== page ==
The Angels would get some much-needed cost-controlled pitching. Skaggs has posted a 5.43 ERA  in 13 starts with the D-backs over the last two years, but he’s only 22 and he’s a former first-round pick, drafted when Angels general manager Jerry Dipoto was the D-backs’ director of scouting and player personnel. Santiago, a 25-year-old left-hander, went 4-9 with a 3.56 ERA in 34 games (23 starts) for the White Sox in 2013 and would be looked as a starter with the Angels. Santiago is still a year away from arbitration.

Trumbo, 27, would transition to a corner-outfield spot in Arizona and supply some much-needed power. Over the last three years, Trumbo — a homegrown player who grew up an Angels fan — has hit 95 homers and driven in 282 runs while providing a .773 OPS. If Trumbo ultimately departs, the Angels feel they’d need to replace his bat via free agency. But if no money changes hands in this deal, and no other players are involved, the Angels would be saving about $4 million, since Trumbo could make roughly $5 million as a first-year arbitration-eligible player.

Eaton, 25, gives the White Sox a young center fielder with some upside. He’s posted a .254/.332/.373 slash line in 88 games with the D-backs over the last two years, but batted .375/.456/.523 in the Minors in 2012.

– Alden Gonzalez

Angels making Mark Trumbo available (maybe) …

Mark Trumbo is “in play” for clubs looking to add right-handed power at the Winter Meetings, FOXSports.com’s Ken Rosenthal reported via Twitter on Monday.

His availability, however, could greatly hinge on how the Angels can bolster their rotation via free agency.

Matt Garza is perceivably at the top of their list in Lake Buena Vista, Fla., because he’s 30 years old, isn’t tied to Draft-pick compensation, is from Southern California and has posted a 3.76 ERA while averaging 175 innings over the last six innings. If the Angels can work something out with the Nez Balelo client — who also represents the already-signed Jason Vargas and Phil Hughes — they’re in good shape, with a front four of Jered Weaver-C.J. Wilson-Garza-Garrett Richards.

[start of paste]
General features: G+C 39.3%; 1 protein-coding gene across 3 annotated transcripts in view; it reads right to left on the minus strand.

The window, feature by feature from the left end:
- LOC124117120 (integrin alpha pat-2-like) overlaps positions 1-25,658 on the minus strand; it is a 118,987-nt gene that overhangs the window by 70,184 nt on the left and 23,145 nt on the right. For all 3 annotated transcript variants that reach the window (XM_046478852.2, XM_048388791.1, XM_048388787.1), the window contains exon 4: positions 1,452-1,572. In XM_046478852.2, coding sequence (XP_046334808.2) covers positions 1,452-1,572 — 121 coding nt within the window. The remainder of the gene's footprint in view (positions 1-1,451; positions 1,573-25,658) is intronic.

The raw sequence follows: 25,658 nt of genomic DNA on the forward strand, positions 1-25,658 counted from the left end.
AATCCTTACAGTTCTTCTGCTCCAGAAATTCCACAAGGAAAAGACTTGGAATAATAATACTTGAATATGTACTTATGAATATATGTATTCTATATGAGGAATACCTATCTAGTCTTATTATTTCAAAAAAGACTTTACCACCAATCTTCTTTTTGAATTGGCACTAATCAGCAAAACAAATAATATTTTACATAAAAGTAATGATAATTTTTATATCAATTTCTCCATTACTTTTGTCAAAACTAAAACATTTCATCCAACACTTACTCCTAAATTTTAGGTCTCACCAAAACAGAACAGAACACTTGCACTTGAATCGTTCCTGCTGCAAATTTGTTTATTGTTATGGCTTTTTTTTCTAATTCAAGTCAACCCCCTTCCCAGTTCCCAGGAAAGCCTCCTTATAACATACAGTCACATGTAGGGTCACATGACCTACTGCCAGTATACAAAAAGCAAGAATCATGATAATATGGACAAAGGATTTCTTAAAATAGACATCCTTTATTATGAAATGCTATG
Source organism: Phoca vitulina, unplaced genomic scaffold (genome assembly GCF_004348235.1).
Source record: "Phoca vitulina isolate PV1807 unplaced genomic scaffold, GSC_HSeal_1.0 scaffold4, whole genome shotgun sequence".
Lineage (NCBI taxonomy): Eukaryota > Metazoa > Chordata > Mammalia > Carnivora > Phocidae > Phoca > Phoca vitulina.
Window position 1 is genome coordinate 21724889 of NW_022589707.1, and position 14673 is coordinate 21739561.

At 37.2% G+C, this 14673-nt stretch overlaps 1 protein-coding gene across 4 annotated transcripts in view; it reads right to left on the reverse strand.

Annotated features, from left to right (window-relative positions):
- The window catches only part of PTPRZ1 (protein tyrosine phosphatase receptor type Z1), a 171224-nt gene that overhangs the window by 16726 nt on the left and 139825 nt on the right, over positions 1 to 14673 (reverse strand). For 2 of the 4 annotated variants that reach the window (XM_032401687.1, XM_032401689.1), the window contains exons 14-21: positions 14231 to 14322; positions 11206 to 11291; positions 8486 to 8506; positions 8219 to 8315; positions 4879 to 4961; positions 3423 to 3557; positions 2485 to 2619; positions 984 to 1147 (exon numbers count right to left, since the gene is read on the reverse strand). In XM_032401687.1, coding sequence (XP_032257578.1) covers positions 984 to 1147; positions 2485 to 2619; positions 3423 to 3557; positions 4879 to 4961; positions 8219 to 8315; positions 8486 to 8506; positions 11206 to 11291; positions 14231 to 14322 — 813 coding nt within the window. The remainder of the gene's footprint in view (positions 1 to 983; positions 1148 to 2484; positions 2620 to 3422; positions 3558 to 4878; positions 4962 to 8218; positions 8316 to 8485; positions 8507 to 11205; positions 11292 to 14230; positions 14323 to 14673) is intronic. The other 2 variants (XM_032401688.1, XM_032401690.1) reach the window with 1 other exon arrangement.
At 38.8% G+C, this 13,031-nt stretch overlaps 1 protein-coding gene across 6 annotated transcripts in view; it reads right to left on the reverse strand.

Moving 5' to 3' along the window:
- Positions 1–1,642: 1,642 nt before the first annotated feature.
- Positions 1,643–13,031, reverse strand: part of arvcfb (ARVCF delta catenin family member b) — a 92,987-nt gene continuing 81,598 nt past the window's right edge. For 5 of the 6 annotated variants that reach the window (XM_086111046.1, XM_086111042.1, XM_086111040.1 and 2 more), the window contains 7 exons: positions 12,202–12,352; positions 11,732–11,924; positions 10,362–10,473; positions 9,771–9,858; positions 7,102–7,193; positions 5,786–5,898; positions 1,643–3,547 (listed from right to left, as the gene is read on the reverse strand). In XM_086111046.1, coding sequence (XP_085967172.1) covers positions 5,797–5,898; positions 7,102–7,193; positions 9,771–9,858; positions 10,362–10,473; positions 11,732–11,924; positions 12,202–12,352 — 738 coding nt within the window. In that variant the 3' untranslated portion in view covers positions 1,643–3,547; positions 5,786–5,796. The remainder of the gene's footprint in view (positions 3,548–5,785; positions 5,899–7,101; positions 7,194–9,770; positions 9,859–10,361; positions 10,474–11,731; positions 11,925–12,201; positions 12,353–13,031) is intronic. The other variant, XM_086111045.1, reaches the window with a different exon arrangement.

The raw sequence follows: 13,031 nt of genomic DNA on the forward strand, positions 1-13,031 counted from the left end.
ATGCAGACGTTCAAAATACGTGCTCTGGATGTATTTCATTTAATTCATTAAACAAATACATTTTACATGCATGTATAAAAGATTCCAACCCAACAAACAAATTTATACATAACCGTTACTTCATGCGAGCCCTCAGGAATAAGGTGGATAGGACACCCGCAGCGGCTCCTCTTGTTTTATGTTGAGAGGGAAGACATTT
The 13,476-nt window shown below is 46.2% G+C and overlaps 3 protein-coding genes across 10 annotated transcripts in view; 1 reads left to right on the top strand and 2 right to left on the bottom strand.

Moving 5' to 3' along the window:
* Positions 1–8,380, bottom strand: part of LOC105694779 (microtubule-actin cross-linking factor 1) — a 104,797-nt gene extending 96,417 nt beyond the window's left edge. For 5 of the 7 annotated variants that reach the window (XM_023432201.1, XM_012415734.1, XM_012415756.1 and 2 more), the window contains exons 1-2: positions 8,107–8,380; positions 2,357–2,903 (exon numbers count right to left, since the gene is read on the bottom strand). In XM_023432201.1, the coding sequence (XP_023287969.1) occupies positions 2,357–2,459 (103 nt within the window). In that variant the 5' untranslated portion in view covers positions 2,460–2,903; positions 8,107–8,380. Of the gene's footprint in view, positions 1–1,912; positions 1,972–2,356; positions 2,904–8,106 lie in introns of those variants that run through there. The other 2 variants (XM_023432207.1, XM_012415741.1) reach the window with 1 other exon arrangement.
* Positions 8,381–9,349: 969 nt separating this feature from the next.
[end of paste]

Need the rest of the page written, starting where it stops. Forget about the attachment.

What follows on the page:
If they can’t, they may have to get creative.

The free-agent market after Garza could drop considerably. Consider: The Angels haven’t shown a willingness to sign anyone tied to Draft-pick compensation, which eliminates Ubaldo Jimenez and Ervin Santana; they’ve expressed interest in Bronson Arroyo, as the right-hander reiterated to MLB.com’s Mark Sheldon earlier today, but are less willing to overpay for a 36-year-old; they aren’t interested in Bartolo Colon, who’s 40 years old and has a history of PED suspensions; A.J. Burnett has previously had trepidations about pitching in the West coast; and Masahiro Tanaka, who is expected to be posted this week, remains a long shot.

Once you get past those guys, and Garza, you have to move on to the likes of Jason Hammel, Mike Pelfrey, Chris Capuano and Paul Maholm. That’s a big drop.

Howie Kendrick continues to be available, and the Angels could look to part ways with a catcher (Hank Conger or Chris Iannetta) and a reliever (Michael Kohn, Dane De La Rosa, Kevin Jepsen among them). If Garza signs elsewhere, though, Trumbo and potentially shortstop Erick Aybar could join that list.

– Alden Gonzalez

Angels remain flexible in pursuit of SP …

They could sign two moderately-priced free-agent starters, they could sign one high-priced free-agent starter and leave the fifth spot open for competition, or they could sign one free-agent starter and trade for another. The latter remains the most likely scenario, but with three days left before the Winter Meetings, the Angels are keeping their options open as they try to patch up the two holes remaining in their rotation.

Matt Garza, who’s 30 years old, is from Southern California and isn’t tied to Draft pick compensation, is a target. But they could turn to the next tier down — guys like Jason Hammel, Chris Capuano, Mike Pelfrey and Paul Maholm — if his price tag remains too high. The Angels aren’t particularly interested in Bronson Arroyo or Bartolo Colon at this time, and they still have no plans to sign any of the three starters tied to Draft pick compensation (Ubaldo Jimenez, Ervin Santana or Hiroki Kuroda, who’s almost surely returning to the Yankees).

Howie Kendrick continues to be dangled, with shortstop Erick Aybar and outfielder/first baseman Mark Trumbo still unlikely to be dealt (that, however, can change if the Angels don’t like what’s available to them in the free-agent market). The Angels also have flexibility in their bullpen, allowing them to dangle the likes of Michael Kohn, Kevin Jepsen and Dane De La Rosa. Catchers Chris Iannetta and Hank Conger could also be made available in a package for starting pitching.